On one hand, it’s good for Japan to acknowledge the existence of bi-racial/bi-cultural individuals. No doubt they are the reasons why Japan really needs to re-think the meaning of Japanese citizenship (or Japaneseness) from critical/intercultural perspectives. On the other hand, I find it a bit annoying when the popular media picks them up and introduces them as if they are the samples of imperfect species. I still don’t understand why there are still lots of people out there who see bi-racial/bi-cultural individuals as something unusual in Japan.

    19. Rick Rosseau Says:

      Time and time again, it’s the focus on appearance in Japanese and other East Asian cultures that drives us “Western” people mad. It’s the one important detriment (sorry if I sound like a cultural imperialist, but Japan is turning me into one) that stops these cultures from really progressing and liberating themselves.

      Japan appears like a democracy – but under the democratic veneer, any thinking person will realise it’s quasi-totalitarian and rotten to the core.
      Japanese salarymen appear to be hard working – unless you go and work at their companies and realise what’s really going on.
      Who cares if the food is radiation-free, if it still tastes good.
      The Yakuza isn’t a problem – do you ever see them pull the strings?
      Don’t worry about the right-wing nut jobs – just ignore them like we do.

      Living in Japan made me realise what core values my culture has taught me, many of which I’ve grown so accustomed to share with the majority that it is simply unacceptable for me to see them as mere “cultural differences” and change them in order to adjust to this society – and to not judge by appearance is one of the most basic of those values.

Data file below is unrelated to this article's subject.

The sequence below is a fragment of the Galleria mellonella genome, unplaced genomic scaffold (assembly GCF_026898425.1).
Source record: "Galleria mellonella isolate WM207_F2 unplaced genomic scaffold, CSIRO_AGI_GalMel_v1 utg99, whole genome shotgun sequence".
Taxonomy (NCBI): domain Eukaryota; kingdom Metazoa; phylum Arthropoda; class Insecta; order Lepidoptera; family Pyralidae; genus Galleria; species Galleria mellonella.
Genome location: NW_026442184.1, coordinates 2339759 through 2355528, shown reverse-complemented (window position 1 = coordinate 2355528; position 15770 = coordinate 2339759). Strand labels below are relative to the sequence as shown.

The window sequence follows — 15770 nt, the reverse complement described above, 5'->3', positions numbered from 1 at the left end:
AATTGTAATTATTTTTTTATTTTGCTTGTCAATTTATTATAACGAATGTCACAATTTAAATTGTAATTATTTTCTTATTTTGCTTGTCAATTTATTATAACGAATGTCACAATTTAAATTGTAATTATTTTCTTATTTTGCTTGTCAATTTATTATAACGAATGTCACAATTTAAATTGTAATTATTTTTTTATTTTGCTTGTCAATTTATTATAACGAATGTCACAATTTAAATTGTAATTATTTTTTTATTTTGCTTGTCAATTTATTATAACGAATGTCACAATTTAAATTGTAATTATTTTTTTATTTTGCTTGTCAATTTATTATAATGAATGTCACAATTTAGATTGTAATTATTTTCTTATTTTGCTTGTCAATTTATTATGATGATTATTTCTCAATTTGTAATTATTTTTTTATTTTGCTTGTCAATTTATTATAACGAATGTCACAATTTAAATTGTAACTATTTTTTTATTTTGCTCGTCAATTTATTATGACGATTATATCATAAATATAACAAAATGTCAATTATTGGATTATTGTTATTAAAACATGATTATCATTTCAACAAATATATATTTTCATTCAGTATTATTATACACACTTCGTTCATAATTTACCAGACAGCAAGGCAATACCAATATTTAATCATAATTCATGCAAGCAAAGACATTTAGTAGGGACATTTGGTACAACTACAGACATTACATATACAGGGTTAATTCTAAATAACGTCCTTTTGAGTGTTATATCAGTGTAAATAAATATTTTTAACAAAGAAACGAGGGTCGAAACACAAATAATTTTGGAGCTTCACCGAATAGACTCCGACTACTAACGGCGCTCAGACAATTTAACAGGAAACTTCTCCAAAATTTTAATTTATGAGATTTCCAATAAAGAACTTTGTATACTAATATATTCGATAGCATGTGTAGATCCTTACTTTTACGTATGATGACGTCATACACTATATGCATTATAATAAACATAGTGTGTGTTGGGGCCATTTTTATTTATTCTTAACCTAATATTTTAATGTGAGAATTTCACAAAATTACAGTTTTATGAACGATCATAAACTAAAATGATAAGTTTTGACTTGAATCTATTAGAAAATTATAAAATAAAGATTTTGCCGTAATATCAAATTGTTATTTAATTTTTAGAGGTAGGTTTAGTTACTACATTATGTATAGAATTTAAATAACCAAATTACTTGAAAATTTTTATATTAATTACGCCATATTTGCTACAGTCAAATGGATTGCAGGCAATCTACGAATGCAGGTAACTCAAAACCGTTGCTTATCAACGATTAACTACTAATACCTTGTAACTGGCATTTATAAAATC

That story about a “half-Japanese” being made the “haafu pet” sickens me. It’s the same kind of racism that said “Black people can dance better than white people”. It’s a very sad state of affairs if we are meant to think of this as “progress”.

    20. Rudy Says:

      To counter at least one of the potential points of criticism against this article, the term トホホ does not mean ‘laughable’ (at least that’s where I think the ‘laughable’ in the blog title comes from?). I had to look it up, but the Kojien says: ‘情けなく、みじめに感じている時などに発する語’. For a tabloid-style article I thought it was a pretty good read; the only thing that bothered me was how some of the interviewees don’t even seem to see themselves as Japanese… But that’s not the article’s fault, nor that of the interviewees, obviously…

    21. Jay Says:

      I’m right there with Pondscum: I think this kind of exposure of the real issues is what people need in order to empathize with those of us who might look different. Most people have no awareness at all of these kinds of things or why, even, they are offensive. Most of us have probably had the same kinds of experiences and would love for people that put us into these positions to realize how rude it is. (I found myself looking for a damn ‘like’ button to some of those situations)

      The illustration could easily be taken to be a jab at people who can’t use chopsticks, but if it’s to be understood in the context of the article, then it shows someone who was given a fork and spoon to eat because of the way he looks and, as the caption would indicate, is thinking ‘what the hell do I do with this?’ to himself.